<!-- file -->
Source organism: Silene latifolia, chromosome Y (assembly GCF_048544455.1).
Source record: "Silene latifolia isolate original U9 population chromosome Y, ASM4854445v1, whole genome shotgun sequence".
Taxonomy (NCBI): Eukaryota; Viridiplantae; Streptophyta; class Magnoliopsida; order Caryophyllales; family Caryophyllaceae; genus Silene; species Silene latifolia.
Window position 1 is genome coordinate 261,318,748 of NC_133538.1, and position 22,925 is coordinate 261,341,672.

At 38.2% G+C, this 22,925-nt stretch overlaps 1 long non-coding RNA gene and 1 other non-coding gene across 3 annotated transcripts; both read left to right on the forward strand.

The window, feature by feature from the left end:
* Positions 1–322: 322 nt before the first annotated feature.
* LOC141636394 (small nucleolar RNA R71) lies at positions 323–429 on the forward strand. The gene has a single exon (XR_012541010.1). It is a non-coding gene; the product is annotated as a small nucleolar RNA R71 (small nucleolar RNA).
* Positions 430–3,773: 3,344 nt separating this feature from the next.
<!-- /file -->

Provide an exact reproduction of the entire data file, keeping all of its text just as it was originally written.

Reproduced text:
Source organism: Silene latifolia, chromosome Y (assembly GCF_048544455.1).
Source record: "Silene latifolia isolate original U9 population chromosome Y, ASM4854445v1, whole genome shotgun sequence".
Taxonomy (NCBI): Eukaryota; Viridiplantae; Streptophyta; class Magnoliopsida; order Caryophyllales; family Caryophyllaceae; genus Silene; species Silene latifolia.
Window position 1 is genome coordinate 261,318,748 of NC_133538.1, and position 22,925 is coordinate 261,341,672.

At 38.2% G+C, this 22,925-nt stretch overlaps 1 long non-coding RNA gene and 1 other non-coding gene across 3 annotated transcripts; both read left to right on the forward strand.

The window, feature by feature from the left end:
* Positions 1–322: 322 nt before the first annotated feature.
* LOC141636394 (small nucleolar RNA R71) lies at positions 323–429 on the forward strand. The gene has a single exon (XR_012541010.1). It is a non-coding gene; the product is annotated as a small nucleolar RNA R71 (small nucleolar RNA).
* Positions 430–3,773: 3,344 nt separating this feature from the next.